'Room 237' team launches Kickstarter campaign for mysterious new project | EW.com

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Room 237 team launches Kickstarter campaign for mysterious new project

Rodney Ascher and Tim Kirk—the director and producer, respectively, of the wonderful Shining documentary Room 237—have launched a Kickstarter campaign for a new project called Director’s Commentary: Terror of Frankenstein. How much do they want? That’s easy to answer: the pair are hoping to raise $15,000. What exactly is Director’s Commentary: Terror of Frankenstein? Well, that’s where it gets a bit weird. Maybe not as weird as thinking Stanley Kubrick faked the moon-landing footage, as one of the Room 237 interviewees claimed, but pretty darned strange nonetheless.

What we can say with certainty is that really is a film called The Terror of Frankenstein, which was released in the late-’70s and starred Leon Vitale, whose other credits include two Kubrick movies, Barry Lyndon and Eyes Wide Shut. And the Kickstarter page for Director’s Commentary: Terror of Frankenstein states that Vitale is one of the folks featured in Ascher and Kirk’s project. However, that cast list also includes Clu Gulager, an always watchable character actor whose own filmography includes The Last Picture Show and Return of the Living Dead but not The Terror of Frankenstein.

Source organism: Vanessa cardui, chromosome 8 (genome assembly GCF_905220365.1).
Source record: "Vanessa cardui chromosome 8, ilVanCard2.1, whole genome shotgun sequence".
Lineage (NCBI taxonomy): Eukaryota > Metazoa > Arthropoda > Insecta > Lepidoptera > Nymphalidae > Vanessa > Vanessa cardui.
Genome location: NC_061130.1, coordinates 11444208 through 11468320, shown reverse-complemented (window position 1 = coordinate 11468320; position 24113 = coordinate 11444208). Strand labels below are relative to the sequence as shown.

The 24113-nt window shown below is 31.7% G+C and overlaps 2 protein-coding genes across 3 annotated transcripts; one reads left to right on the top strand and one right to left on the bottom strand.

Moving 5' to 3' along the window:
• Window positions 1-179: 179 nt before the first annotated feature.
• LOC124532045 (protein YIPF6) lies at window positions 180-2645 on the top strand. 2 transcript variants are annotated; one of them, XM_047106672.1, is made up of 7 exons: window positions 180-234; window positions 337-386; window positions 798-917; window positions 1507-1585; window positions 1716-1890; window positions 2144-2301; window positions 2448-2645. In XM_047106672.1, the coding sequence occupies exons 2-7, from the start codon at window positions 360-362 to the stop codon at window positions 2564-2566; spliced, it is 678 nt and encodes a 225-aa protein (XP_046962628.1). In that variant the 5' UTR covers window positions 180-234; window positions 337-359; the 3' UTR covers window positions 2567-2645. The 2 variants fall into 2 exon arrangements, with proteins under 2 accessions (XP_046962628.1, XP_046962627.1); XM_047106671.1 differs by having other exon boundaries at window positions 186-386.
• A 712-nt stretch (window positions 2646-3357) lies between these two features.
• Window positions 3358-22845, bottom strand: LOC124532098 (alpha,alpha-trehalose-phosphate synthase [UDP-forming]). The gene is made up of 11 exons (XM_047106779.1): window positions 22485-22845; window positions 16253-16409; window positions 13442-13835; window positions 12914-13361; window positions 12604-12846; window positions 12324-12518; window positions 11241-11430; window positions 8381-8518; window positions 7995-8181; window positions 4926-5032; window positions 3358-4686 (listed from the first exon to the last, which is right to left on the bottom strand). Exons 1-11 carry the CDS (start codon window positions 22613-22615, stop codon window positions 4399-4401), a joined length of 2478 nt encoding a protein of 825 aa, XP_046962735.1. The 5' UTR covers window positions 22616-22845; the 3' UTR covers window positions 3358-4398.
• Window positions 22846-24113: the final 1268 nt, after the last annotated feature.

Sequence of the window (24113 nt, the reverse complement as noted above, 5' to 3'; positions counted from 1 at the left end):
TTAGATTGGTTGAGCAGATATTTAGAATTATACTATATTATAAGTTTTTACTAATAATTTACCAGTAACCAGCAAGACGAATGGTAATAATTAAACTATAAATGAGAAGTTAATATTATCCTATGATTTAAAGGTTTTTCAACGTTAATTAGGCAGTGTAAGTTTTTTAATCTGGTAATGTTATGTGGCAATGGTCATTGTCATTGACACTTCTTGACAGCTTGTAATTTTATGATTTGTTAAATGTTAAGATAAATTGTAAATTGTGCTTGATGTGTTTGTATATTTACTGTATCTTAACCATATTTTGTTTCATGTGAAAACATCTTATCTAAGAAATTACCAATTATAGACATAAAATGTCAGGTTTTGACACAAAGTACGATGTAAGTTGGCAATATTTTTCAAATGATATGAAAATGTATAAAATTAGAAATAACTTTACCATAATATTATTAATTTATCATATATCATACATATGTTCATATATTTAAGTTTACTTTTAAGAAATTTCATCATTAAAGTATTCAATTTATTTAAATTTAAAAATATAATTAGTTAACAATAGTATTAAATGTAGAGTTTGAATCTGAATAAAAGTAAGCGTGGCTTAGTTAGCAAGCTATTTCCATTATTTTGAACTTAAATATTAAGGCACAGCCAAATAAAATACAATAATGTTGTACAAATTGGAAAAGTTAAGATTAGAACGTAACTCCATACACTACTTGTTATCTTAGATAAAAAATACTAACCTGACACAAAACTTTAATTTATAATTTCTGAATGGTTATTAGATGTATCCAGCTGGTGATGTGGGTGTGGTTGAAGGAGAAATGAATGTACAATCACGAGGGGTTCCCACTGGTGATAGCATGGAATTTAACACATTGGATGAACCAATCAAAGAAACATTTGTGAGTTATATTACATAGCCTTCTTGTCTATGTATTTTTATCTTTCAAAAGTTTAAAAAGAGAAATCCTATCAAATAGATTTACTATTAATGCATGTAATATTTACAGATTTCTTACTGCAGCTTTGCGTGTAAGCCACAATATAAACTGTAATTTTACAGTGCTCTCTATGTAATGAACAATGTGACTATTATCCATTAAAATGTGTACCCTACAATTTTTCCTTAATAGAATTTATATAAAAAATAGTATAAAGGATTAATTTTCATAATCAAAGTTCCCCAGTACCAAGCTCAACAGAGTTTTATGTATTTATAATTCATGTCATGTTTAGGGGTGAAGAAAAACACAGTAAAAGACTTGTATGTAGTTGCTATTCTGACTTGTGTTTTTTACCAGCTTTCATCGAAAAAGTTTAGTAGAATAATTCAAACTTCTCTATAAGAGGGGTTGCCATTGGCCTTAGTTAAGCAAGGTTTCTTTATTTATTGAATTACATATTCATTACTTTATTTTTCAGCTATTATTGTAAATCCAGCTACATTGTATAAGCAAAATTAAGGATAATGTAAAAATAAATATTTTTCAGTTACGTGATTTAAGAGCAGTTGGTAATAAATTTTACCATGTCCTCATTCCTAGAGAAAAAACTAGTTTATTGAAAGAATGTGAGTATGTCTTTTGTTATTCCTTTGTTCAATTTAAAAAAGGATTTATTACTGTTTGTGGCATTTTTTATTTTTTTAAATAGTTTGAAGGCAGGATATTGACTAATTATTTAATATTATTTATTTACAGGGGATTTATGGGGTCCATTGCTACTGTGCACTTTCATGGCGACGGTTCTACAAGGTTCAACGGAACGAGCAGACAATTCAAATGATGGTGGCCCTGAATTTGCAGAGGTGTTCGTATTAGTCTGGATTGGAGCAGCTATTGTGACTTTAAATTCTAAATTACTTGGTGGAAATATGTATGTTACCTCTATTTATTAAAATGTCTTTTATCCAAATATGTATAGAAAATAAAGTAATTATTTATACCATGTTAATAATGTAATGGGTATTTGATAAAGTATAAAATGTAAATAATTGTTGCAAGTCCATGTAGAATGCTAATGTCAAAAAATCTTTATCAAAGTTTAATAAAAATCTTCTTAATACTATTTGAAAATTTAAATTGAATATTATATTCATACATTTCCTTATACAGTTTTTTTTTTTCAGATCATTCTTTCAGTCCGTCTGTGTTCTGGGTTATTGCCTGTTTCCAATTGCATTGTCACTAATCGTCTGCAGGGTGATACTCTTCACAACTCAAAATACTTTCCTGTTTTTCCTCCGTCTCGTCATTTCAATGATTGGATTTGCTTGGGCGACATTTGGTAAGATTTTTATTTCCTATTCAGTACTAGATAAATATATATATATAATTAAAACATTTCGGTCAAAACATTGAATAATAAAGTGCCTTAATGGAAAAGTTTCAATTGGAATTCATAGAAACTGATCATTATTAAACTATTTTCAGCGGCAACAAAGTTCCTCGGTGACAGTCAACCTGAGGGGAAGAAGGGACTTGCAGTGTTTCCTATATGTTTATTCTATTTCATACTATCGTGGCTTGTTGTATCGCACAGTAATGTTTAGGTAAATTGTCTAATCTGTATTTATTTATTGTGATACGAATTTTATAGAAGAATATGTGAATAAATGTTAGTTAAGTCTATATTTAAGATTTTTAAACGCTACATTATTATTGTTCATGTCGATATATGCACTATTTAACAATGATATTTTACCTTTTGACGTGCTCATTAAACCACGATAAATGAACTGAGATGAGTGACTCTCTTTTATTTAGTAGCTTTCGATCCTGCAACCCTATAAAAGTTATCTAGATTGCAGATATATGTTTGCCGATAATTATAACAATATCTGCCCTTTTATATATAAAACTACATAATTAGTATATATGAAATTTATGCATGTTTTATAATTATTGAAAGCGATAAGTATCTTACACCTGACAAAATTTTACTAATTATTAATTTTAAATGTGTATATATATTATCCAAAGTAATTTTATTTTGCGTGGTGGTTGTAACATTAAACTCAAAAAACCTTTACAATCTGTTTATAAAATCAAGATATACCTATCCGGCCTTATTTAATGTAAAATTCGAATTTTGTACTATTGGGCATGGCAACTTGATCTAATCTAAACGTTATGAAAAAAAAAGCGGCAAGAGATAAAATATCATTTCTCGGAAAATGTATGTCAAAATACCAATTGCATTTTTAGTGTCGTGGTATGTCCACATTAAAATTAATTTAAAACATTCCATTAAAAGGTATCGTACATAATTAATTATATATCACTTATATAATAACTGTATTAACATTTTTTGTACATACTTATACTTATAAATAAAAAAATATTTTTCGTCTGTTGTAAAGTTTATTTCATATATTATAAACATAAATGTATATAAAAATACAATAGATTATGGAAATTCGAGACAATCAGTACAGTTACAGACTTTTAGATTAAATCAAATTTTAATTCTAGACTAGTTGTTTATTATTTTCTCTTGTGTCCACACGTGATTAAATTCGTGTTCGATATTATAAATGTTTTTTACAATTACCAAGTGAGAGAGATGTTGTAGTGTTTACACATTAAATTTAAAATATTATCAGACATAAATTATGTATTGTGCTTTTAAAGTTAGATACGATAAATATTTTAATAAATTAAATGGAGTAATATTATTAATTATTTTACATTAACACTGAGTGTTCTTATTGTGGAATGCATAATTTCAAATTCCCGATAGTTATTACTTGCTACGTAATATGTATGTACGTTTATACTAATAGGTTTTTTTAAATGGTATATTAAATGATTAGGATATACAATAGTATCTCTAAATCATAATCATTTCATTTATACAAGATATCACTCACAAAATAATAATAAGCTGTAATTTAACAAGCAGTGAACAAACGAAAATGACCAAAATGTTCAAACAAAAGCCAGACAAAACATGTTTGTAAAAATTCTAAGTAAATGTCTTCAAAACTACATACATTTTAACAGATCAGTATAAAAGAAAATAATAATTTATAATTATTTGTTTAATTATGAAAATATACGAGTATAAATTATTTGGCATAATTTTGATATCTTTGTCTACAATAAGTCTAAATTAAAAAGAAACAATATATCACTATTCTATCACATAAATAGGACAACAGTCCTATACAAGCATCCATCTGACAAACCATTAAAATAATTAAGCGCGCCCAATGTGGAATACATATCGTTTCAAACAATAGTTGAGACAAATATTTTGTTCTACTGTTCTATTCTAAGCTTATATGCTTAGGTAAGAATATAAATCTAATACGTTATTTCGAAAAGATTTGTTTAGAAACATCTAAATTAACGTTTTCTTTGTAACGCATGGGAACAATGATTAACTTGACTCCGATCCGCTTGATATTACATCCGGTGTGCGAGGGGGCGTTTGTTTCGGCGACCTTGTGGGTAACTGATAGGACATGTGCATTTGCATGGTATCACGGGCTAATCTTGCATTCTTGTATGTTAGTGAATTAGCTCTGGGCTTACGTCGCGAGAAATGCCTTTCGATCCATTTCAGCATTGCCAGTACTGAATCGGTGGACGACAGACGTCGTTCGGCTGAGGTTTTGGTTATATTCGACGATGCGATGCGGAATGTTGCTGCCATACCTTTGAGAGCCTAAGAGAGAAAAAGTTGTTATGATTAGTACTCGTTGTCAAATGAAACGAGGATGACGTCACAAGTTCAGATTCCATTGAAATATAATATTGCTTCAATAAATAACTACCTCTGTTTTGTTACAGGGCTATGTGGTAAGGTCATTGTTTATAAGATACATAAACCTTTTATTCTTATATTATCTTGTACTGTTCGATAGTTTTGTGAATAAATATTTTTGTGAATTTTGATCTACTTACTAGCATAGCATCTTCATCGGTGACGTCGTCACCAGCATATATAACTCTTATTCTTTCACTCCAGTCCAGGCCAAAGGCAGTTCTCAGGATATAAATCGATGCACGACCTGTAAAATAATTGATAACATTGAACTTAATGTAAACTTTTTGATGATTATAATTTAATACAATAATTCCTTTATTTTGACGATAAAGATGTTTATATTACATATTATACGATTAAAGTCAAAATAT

The “About this project” of the Kickstarter page, meanwhile, describes Director’s Commentary: Terror of Frankenstein as “an original commentary track for an existing 1970s-era Frankenstein movie. This project transforms the film into an entirely new, all too human, horror story. It’s less Mystery Science Theater 3000 and more Sartre, an icy satire of the monsters onscreen, behind the camera, and in the audience.” There is also a quote from Ascher in which explains that he is “fascinated by experimenting with format, remixes, and genre-blurring, so I loved the idea of an agonizing horror/drama (with maybe a few laughs) inserted into a commentary track.” Finally, in the video on the Kickstarter page, Vitali himself hints that this new project will detail “the murder and madness after the cameras stopped rolling.”

So, what gives? Well, reading between lines, it seems Ascher and Kirk are creating a fictitious commentary track for a real film with the cooperation of that movie’s actual star—which is a pretty cool idea, if that is indeed the case. Something else we can say with certainty? As soon as we confirm just what the Sam Hill is going on, you will be the first to know.